On one of our evening strolls around Amsterdam, we came across this light sculpture which we discovered was part of an annual Light Festival. Best visited by canal boat, we booked up for a couple of nights later. We knew we were likely to get cold and wet in the evening so looked for somewhere dry and warm during the day, and decided to visit the Amsterdam Museum.

Until 1960, the building housing the museum was an orphanage. In one of the courtyards, shown above, you can see the cupboards that the children used to store their possessions, now filled with art. I wasn’t too taken with the main body of the museum which had been revamped since our last visit to provide (according to Lonely Planet) a “multi-media DNA exhibit, which breaks down Amsterdam’s 1000-year history into seven whiz-bang time periods”. Whiz-bang is not really me, and I also found the red and white timeline wall difficult to focus on.

The Civic Guard Gallery in the arcade next door was more interesting Рyou could both look down on it from inside the museum and enter (free of charge) from street level. On view are original group portraits, made between 1530 and 2007 by artists such as Bartholomeus van der Helst and Erwin Olaf, as well as Goliath, a 350-year-old wooden giant. From what I remember about the colourful carpet, I think each square represented a different country and we were able to find Scotland from the key.

We did, indeed, get very cold and wet on the way to the (open) boat, but fortunately the rain went off so we were “only” freezing cold during the 75 minute tour of the 35 light sculptures. Here’s a selection of my favourites – this first one is a general view of how busy the canal was, but it also shows one of the installations. Ai Weiwei’s¬†Thinline¬†(the red lights) ran the whole length of the route.

Ai Weiwei: Thinline

You might recognise some of the buildings in the next two images from an earlier post – the funny little roof-creatures outside the library, and NEMO Science Museum. The pyramid is Infinita¬†by Cecil Balmond. In A necessary darkness, Rona Lee chose to invert the norm by projecting a lighthouse beaming out darkness onto NEMO’s wall.

Claudia Reh created a large projection, It was once drifting on the water, on the façade of the Hermitage Museum in collaboration with local primary school children. Myth by Ben Zamora is a grid of horizontal, vertical and diagonal lines which light up in different combinations at different speeds.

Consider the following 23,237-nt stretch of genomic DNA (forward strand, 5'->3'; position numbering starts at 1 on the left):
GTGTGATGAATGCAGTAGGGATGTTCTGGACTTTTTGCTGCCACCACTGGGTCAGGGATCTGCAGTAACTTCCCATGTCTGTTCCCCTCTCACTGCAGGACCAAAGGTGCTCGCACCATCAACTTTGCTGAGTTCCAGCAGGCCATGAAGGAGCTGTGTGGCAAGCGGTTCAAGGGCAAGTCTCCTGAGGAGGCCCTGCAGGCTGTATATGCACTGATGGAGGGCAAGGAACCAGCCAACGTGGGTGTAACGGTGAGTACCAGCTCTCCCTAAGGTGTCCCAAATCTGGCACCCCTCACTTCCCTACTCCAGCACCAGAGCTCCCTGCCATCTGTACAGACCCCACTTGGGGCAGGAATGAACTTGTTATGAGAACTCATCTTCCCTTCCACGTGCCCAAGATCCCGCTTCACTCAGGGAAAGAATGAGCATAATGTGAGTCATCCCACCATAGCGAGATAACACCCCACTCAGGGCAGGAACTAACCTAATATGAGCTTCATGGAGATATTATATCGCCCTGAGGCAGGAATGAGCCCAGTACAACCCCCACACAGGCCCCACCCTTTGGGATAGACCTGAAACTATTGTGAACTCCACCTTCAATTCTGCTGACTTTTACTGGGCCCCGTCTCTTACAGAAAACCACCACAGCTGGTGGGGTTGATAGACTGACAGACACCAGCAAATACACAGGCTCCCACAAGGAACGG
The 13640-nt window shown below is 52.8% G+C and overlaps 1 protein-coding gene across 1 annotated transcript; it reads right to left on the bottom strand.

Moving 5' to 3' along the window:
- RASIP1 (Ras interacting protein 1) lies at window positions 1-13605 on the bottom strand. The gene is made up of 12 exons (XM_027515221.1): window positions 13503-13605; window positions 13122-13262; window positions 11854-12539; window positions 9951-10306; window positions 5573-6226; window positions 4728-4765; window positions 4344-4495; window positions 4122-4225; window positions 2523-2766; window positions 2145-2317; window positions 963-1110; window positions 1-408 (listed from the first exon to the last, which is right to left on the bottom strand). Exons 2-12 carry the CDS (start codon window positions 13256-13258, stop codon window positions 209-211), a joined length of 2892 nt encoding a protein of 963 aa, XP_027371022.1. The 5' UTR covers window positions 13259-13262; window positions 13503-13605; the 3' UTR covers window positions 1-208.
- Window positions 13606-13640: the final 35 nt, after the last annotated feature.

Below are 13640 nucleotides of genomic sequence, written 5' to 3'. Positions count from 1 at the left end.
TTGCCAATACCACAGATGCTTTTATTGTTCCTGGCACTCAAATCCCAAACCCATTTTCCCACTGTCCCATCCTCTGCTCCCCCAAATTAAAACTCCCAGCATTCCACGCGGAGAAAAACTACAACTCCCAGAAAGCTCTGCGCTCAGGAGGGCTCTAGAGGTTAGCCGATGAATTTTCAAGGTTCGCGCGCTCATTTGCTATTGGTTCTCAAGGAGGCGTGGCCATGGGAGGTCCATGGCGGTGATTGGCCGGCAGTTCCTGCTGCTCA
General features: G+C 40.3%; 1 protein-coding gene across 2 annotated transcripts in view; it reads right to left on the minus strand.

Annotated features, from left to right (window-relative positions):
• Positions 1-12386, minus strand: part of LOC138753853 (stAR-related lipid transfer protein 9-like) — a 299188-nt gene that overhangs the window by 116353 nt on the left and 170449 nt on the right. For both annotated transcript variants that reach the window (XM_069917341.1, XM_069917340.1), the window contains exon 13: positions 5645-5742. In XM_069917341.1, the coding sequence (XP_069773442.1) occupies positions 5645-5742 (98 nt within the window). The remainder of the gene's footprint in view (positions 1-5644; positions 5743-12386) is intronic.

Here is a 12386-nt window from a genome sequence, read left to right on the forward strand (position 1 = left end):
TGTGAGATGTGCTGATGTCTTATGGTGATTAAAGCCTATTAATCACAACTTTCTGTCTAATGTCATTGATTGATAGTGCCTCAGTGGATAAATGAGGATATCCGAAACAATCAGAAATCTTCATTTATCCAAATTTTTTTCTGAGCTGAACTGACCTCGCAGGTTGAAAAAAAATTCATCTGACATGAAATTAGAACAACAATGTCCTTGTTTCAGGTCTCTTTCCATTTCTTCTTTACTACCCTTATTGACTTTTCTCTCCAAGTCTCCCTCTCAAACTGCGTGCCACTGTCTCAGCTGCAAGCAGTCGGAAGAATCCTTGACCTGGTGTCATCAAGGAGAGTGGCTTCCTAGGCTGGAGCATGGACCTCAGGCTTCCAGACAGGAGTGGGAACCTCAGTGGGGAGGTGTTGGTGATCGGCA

Eye to eye¬†by Driton Selmani represents a giant nazar amulet that protects people, animals, and objects from the evil eye. If you’ve been to Turkey, you are probably familiar with it – we have one hanging in our bathroom. Whole hole, by Wendel & de Wolf, was probably my favourite installation: it was exciting to be drawn through it into the tunnel.

Lifeline¬†by Claes Meijer was interesting: it showed the waves of sound which a boat engine makes underwater, so changed as we passed it. Lynne Leegte’s¬†Windows¬†are probably self-explanatory!

Floating on a thousand memories¬†(Lighting Design Academy) achieved its effect by reflecting small lights in the water and in mirrors on the water’s edge. The next sculpture is prettier than its title –¬†The life of a slime mold. it’s an enlargement of the mucus fungus by Nicole Banowetz. Nice!

The final pairing is Citygazing: Amsterdam¬†(VOUW) and¬†Be the change that you want to see in the world¬†by Bagus Pandega. The former is a giant light map of the city. The latter scrolls one of Gandhi’s most famous quotes – I think you can just make out¬†see in the passing by. A good motto to live by.

My goodness, were we shivering when we got to this point! We were happy to find a cosy pizza restaurant and then head back to the warmth of our apartment.

This is my last post about Amsterdam itself – for the moment: we’ll be back again later in the year. However, we took a couple of day trips out of the city, so stay tuned for tours of Haarlem and Utrecht.

Glasgow canal walks

Forth and Clyde Canal at Maryhill Locks
Forth and Clyde Canal at Maryhill Locks

The Forth and Clyde Canal runs very close to our house and¬†we love it¬†for a Sunday afternoon stroll. We have three choices – east, west or the spur that runs into the city centre. I’ve already written about the spur (here) so this post will cover the east and west walks we took in November. Now, you will probably guess that the photograph above does not show Glasgow in November! That was in June, but it’s the only time I’ve ever seen boats going through any of the canal locks so I wanted to include it.